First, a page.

Md. unemployment rate rose to 4.2% in Feb.

2,000 jobs were added, but labor force increased

state below U.S. average

April 08, 2005|By Jamie Smith Hopkins | Jamie Smith Hopkins,SUN STAFF

Maryland employers added 2,000 jobs in February, but unemployment inched upward as the labor force swelled, the Labor Department said yesterday.

The jobless rate rose to 4.2 percent from 4.1 percent in January, adjusted for the effect of seasonal variations. That remains well below the national unemployment rate of 5.4 percent.

The strongest Maryland industries during the month of February were leisure and hospitality; professional and business services; and trade, transportation and utilities. Construction and government proved the largest cutters, shedding 1,400 and 700 jobs, respectively.

Economists called the employment growth healthy, noting that the state is up by 42,300 jobs compared to the same month last year - an increase of 1.7 percent, a pace that is about the same as the nation's.

The state's economy "is fundamentally strong," said Amanda Wingard-Phillips, an associate economist with in West Chester, Pa.

However, some believe job creation may slow a bit this year as companies deal with the effect of rising energy prices and interest rates.

"The business climate has become considerably more uncertain over the last six months, and I believe this ... has actually begun to translate into these employment numbers," said Anirban Basu, chief executive officer of Sage Policy Group, an economic and policy consulting firm in Baltimore.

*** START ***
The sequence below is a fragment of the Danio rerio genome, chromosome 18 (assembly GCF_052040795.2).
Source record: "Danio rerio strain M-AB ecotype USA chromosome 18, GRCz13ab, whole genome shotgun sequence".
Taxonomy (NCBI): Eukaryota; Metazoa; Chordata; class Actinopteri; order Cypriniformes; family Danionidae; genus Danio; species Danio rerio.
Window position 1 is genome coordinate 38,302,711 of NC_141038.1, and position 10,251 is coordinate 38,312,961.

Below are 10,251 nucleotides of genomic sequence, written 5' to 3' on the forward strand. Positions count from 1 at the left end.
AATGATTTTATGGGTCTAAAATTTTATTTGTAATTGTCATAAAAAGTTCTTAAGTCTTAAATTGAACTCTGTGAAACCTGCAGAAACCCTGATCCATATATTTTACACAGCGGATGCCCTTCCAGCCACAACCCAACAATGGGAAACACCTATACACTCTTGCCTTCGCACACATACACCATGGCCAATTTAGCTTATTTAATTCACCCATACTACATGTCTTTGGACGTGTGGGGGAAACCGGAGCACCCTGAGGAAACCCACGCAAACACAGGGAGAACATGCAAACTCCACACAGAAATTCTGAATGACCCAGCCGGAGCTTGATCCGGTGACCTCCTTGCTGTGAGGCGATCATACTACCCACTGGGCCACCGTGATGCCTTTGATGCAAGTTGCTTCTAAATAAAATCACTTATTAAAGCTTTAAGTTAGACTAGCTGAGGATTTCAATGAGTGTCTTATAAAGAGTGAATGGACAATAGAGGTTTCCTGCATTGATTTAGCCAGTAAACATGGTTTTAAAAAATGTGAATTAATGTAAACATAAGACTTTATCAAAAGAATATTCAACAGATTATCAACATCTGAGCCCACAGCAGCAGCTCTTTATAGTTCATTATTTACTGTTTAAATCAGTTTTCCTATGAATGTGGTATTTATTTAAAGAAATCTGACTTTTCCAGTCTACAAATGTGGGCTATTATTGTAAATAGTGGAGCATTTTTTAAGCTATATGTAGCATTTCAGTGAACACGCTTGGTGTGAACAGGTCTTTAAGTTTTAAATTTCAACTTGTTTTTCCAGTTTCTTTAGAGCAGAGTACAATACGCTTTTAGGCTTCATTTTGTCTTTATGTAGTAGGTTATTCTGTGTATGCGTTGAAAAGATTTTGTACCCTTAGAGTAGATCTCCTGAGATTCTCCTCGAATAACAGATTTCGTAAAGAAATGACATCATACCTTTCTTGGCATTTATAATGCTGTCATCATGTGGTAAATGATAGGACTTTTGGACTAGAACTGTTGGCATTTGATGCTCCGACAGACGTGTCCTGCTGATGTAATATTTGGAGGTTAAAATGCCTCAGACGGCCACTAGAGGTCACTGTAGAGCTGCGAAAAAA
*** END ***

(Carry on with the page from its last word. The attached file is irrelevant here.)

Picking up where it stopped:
He's projecting an increase of 40,000 to 50,000 jobs this year, about the same as last year, but added that much depends on those uncertain macroeconomic factors. Ever-higher costs at the gas pump affect consumer spending, he said, which is bad news for retailers - and retailing jobs.

Even so, he's not concerned that the region will slip into a recession because federal security and defense dollars continue to flow to Maryland. And though the construction industry reduced employment in February, it is nearly 5,000 jobs ahead of the same month last year.

"The labor market still will remain tight," Basu said, even if job creation slows.

John Hopkins, associate director for applied economics at RESI, Towson University's research and consulting arm, thinks employers could face an even tougher time: "If the momentum continues, Maryland could find itself in the midst of a labor shortage," he said.

Basu said there are bidding wars now for high-skill employees, but Hopkins doesn't see signs of a general shortage just yet. The last time that average employers were desperate for bodies - during the boom years right before the 2001 recession - Maryland's unemployment rate dropped to 3.3 percent.

About 121,600 residents were searching for work in February but hadn't found it, the Labor Department said. Nearly 2.8 million residents were employed.

Local unemployment numbers, not adjusted for seasonal variations, were also released yesterday by the Maryland Department of Labor, Licensing and Regulation.

The jobless rate in February was 7.4 percent in Baltimore City, down from 8 percent in January; 4.6 percent in Baltimore County, down from 4.7 percent; 3.8 percent in Anne Arundel, the same as the previous month; 4 percent in Carroll, up from 3.6 percent; 4.3 percent in Harford, down from 4.5 percent; and 3.1 percent in Howard, down from 3.2 percent.

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